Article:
In a 2010 online survey conducted at the Lawrence Berkeley National Laboratory, 89% of the respondents rarely or never programmed their programmable thermostat to a set weekday or weekend schedule. If you’re part of this demographic, you’re missing out on several key benefits, such as improved HVAC performance and energy savings.
In this blog, heating contractor Air Pro Heating & Air Conditioning, Inc. shares some tips and best practices for getting the most out of your programmable thermostat.
Know Your Thermostat
Whether you’re planning on buying a new programmable thermostat or already have one installed, you should be familiar with the type you have or plan on buying. There are four types of programmable thermostats:
1-Week Programming — This is the simplest type of programmable thermostat. It can be programmed to run a 24-hour cycle, regardless of the day.
5-2 Programming — You can program this type to run one cycle for five consecutive days (weekdays) and a different one for two consecutive days (weekends). This works best if your family follows the same schedule for Saturdays and Sundays.
5-1-1 Programming — This is similar to 5-2 programming, except that you can program different cycles for Saturdays and Sundays.
7-Day Programming — This type of programmable thermostat allows for seven different cycles, and therefore offers the most in terms of flexibility.
Once you know the thermostat type, you can program it accordingly. You’ll need one program for the months of heating and one for the cooling season.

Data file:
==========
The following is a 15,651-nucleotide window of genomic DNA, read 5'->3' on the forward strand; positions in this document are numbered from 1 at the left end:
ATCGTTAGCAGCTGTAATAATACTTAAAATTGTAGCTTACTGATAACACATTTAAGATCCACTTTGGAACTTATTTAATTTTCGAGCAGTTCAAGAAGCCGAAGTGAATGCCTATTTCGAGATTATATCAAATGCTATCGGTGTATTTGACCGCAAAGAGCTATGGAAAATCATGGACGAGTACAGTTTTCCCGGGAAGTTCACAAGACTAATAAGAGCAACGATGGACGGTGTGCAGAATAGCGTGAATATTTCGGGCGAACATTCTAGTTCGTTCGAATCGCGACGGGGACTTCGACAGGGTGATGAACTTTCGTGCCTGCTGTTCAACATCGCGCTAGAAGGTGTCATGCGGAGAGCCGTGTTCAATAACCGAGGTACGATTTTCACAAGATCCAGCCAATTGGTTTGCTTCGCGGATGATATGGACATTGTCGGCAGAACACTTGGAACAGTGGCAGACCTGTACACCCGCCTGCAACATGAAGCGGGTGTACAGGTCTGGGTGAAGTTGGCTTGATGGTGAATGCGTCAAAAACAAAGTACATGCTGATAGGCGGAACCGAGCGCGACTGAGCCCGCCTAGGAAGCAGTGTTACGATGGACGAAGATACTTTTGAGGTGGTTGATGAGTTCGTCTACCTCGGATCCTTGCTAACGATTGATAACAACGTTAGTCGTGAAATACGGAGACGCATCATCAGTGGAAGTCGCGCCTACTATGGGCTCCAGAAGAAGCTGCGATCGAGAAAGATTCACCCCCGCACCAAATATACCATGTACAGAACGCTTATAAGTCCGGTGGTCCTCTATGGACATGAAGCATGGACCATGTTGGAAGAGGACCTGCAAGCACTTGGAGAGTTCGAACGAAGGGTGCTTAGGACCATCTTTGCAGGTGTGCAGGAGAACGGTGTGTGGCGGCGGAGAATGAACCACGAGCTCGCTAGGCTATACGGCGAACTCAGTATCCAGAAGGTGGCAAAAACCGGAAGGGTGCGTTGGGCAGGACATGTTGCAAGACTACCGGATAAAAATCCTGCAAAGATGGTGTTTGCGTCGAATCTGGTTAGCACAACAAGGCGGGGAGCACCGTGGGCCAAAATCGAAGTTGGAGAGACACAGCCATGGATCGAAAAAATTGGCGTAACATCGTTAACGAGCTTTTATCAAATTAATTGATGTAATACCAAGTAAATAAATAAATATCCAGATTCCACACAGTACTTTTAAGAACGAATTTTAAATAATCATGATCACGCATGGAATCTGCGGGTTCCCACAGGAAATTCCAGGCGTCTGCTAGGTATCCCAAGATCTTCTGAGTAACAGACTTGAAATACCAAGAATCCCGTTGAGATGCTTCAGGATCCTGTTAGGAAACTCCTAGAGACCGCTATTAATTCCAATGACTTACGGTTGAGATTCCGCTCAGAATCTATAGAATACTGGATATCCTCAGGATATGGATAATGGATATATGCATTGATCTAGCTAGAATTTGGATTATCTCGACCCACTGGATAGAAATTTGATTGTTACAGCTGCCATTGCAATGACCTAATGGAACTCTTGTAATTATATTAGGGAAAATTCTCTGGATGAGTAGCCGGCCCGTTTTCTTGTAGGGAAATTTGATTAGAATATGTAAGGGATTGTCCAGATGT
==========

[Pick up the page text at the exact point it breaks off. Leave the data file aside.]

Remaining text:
Don’t Stick to Factory Settings
Heating and air conditioner replacement contractors choose HVAC systems according to the individual house’s heating and cooling requirements, making every home unique. Your programmable thermostat requires individualized settings, too. Program your thermostat based on your family’s wake and sleep times, as well as the times you leave for work and school.
The Department of Energy suggests setting your home/awake settings to 68 degrees in the winter, then set your away/asleep settings 10 degrees lower. In summer, set the air conditioning to 78 degrees when you’re home, and raise it by up to 10 degrees when you’re away. HVAC systems actually consume more energy when you manually shut them off and turn them back on, so by programming your HVAC system to reduce its output when you’re not using it you’ll be saving energy and helping reduce wear.
Air Pro Heating & Air Conditioning, Inc. is your leading provider of air conditioning repair and replacement services. Give us a call at (703) 255-0624 or fill out our contact form to schedule an appointment.
Air conditioning and heating contractor Air Pro Heating & Air Conditioning, Inc. shares tips on getting the most out of your programmable thermostat in this post.